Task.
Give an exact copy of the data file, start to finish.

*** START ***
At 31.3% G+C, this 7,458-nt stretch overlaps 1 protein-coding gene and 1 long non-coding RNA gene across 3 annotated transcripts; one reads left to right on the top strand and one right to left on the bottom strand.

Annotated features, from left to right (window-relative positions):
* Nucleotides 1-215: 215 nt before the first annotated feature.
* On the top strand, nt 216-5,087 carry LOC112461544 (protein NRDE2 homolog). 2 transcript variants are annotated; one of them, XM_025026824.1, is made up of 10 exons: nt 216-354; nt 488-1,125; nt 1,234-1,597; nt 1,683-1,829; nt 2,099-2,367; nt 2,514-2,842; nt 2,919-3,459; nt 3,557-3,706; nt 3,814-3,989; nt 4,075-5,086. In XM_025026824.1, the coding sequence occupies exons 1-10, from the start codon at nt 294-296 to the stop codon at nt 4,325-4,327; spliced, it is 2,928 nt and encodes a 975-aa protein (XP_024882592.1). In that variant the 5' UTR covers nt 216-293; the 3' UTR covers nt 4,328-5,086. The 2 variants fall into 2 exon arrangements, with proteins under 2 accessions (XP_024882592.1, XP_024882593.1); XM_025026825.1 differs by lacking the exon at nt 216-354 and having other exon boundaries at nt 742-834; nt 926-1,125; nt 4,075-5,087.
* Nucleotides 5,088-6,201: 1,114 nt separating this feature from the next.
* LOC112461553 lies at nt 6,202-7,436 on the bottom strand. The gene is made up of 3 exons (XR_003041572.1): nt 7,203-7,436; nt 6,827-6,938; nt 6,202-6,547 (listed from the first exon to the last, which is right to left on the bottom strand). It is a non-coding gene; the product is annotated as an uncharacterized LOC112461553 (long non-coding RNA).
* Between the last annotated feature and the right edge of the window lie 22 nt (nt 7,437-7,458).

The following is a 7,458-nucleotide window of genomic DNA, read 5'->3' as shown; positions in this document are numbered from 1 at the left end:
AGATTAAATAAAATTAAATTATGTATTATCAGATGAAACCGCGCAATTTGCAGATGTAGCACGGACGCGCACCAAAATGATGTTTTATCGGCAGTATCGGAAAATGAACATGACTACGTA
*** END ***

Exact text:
At 31.3% G+C, this 7,458-nt stretch overlaps 1 protein-coding gene and 1 long non-coding RNA gene across 3 annotated transcripts; one reads left to right on the top strand and one right to left on the bottom strand.

Annotated features, from left to right (window-relative positions):
* Nucleotides 1-215: 215 nt before the first annotated feature.
* On the top strand, nt 216-5,087 carry LOC112461544 (protein NRDE2 homolog). 2 transcript variants are annotated; one of them, XM_025026824.1, is made up of 10 exons: nt 216-354; nt 488-1,125; nt 1,234-1,597; nt 1,683-1,829; nt 2,099-2,367; nt 2,514-2,842; nt 2,919-3,459; nt 3,557-3,706; nt 3,814-3,989; nt 4,075-5,086. In XM_025026824.1, the coding sequence occupies exons 1-10, from the start codon at nt 294-296 to the stop codon at nt 4,325-4,327; spliced, it is 2,928 nt and encodes a 975-aa protein (XP_024882592.1). In that variant the 5' UTR covers nt 216-293; the 3' UTR covers nt 4,328-5,086. The 2 variants fall into 2 exon arrangements, with proteins under 2 accessions (XP_024882592.1, XP_024882593.1); XM_025026825.1 differs by lacking the exon at nt 216-354 and having other exon boundaries at nt 742-834; nt 926-1,125; nt 4,075-5,087.
* Nucleotides 5,088-6,201: 1,114 nt separating this feature from the next.
* LOC112461553 lies at nt 6,202-7,436 on the bottom strand. The gene is made up of 3 exons (XR_003041572.1): nt 7,203-7,436; nt 6,827-6,938; nt 6,202-6,547 (listed from the first exon to the last, which is right to left on the bottom strand). It is a non-coding gene; the product is annotated as an uncharacterized LOC112461553 (long non-coding RNA).
* Between the last annotated feature and the right edge of the window lie 22 nt (nt 7,437-7,458).

The following is a 7,458-nucleotide window of genomic DNA, read 5'->3' as shown; positions in this document are numbered from 1 at the left end:
AGATTAAATAAAATTAAATTATGTATTATCAGATGAAACCGCGCAATTTGCAGATGTAGCACGGACGCGCACCAAAATGATGTTTTATCGGCAGTATCGGAAAATGAACATGACTACGTA